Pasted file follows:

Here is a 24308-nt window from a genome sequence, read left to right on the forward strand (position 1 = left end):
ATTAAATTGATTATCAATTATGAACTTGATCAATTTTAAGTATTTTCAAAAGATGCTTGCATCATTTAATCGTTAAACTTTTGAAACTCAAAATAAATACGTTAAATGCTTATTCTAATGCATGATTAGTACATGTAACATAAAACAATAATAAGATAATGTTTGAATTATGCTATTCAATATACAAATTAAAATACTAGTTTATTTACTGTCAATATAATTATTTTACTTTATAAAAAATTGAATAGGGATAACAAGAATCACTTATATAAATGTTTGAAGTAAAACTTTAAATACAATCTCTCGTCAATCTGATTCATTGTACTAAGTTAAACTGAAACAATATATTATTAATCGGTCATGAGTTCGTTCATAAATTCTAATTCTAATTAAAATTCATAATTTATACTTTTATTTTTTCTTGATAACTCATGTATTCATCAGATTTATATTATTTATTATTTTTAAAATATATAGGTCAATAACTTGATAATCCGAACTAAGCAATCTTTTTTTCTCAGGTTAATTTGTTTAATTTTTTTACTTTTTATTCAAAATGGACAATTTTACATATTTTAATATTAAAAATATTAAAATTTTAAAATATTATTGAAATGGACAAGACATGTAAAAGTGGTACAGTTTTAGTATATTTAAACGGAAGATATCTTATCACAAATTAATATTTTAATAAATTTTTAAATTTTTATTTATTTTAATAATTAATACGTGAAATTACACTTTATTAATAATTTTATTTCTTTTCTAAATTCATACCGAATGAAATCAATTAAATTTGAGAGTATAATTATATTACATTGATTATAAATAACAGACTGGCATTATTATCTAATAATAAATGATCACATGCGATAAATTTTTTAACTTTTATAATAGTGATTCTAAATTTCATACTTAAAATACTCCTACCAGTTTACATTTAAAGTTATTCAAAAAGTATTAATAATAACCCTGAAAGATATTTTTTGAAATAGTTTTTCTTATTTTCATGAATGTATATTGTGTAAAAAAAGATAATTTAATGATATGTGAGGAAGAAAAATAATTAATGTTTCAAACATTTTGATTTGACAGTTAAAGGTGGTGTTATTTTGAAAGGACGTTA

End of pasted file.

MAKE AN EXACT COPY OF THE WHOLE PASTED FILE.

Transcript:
Here is a 24308-nt window from a genome sequence, read left to right on the forward strand (position 1 = left end):
ATTAAATTGATTATCAATTATGAACTTGATCAATTTTAAGTATTTTCAAAAGATGCTTGCATCATTTAATCGTTAAACTTTTGAAACTCAAAATAAATACGTTAAATGCTTATTCTAATGCATGATTAGTACATGTAACATAAAACAATAATAAGATAATGTTTGAATTATGCTATTCAATATACAAATTAAAATACTAGTTTATTTACTGTCAATATAATTATTTTACTTTATAAAAAATTGAATAGGGATAACAAGAATCACTTATATAAATGTTTGAAGTAAAACTTTAAATACAATCTCTCGTCAATCTGATTCATTGTACTAAGTTAAACTGAAACAATATATTATTAATCGGTCATGAGTTCGTTCATAAATTCTAATTCTAATTAAAATTCATAATTTATACTTTTATTTTTTCTTGATAACTCATGTATTCATCAGATTTATATTATTTATTATTTTTAAAATATATAGGTCAATAACTTGATAATCCGAACTAAGCAATCTTTTTTTCTCAGGTTAATTTGTTTAATTTTTTTACTTTTTATTCAAAATGGACAATTTTACATATTTTAATATTAAAAATATTAAAATTTTAAAATATTATTGAAATGGACAAGACATGTAAAAGTGGTACAGTTTTAGTATATTTAAACGGAAGATATCTTATCACAAATTAATATTTTAATAAATTTTTAAATTTTTATTTATTTTAATAATTAATACGTGAAATTACACTTTATTAATAATTTTATTTCTTTTCTAAATTCATACCGAATGAAATCAATTAAATTTGAGAGTATAATTATATTACATTGATTATAAATAACAGACTGGCATTATTATCTAATAATAAATGATCACATGCGATAAATTTTTTAACTTTTATAATAGTGATTCTAAATTTCATACTTAAAATACTCCTACCAGTTTACATTTAAAGTTATTCAAAAAGTATTAATAATAACCCTGAAAGATATTTTTTGAAATAGTTTTTCTTATTTTCATGAATGTATATTGTGTAAAAAAAGATAATTTAATGATATGTGAGGAAGAAAAATAATTAATGTTTCAAACATTTTGATTTGACAGTTAAAGGTGGTGTTATTTTGAAAGGACGTTA